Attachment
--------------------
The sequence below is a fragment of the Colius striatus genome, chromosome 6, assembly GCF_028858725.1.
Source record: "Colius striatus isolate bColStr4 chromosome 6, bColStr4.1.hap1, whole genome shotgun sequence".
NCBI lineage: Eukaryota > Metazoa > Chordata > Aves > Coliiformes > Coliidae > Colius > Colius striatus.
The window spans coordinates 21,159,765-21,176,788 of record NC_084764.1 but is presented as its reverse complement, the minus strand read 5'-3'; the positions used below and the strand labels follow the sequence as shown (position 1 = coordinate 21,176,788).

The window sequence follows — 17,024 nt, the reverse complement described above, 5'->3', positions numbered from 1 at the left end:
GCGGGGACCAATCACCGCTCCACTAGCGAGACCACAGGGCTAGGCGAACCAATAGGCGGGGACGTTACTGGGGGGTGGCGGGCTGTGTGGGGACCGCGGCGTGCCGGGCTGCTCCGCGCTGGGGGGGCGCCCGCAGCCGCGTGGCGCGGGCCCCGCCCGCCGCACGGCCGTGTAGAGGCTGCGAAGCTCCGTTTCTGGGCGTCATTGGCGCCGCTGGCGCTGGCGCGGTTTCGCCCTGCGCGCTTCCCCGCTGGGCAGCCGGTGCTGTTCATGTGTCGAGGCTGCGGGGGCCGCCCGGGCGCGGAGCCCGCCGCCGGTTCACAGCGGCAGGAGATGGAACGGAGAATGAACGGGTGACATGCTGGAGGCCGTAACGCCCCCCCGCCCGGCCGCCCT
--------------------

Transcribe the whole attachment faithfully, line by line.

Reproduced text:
The sequence below is a fragment of the Colius striatus genome, chromosome 6, assembly GCF_028858725.1.
Source record: "Colius striatus isolate bColStr4 chromosome 6, bColStr4.1.hap1, whole genome shotgun sequence".
NCBI lineage: Eukaryota > Metazoa > Chordata > Aves > Coliiformes > Coliidae > Colius > Colius striatus.
The window spans coordinates 21,159,765-21,176,788 of record NC_084764.1 but is presented as its reverse complement, the minus strand read 5'-3'; the positions used below and the strand labels follow the sequence as shown (position 1 = coordinate 21,176,788).

The window sequence follows — 17,024 nt, the reverse complement described above, 5'->3', positions numbered from 1 at the left end:
GCGGGGACCAATCACCGCTCCACTAGCGAGACCACAGGGCTAGGCGAACCAATAGGCGGGGACGTTACTGGGGGGTGGCGGGCTGTGTGGGGACCGCGGCGTGCCGGGCTGCTCCGCGCTGGGGGGGCGCCCGCAGCCGCGTGGCGCGGGCCCCGCCCGCCGCACGGCCGTGTAGAGGCTGCGAAGCTCCGTTTCTGGGCGTCATTGGCGCCGCTGGCGCTGGCGCGGTTTCGCCCTGCGCGCTTCCCCGCTGGGCAGCCGGTGCTGTTCATGTGTCGAGGCTGCGGGGGCCGCCCGGGCGCGGAGCCCGCCGCCGGTTCACAGCGGCAGGAGATGGAACGGAGAATGAACGGGTGACATGCTGGAGGCCGTAACGCCCCCCCGCCCGGCCGCCCT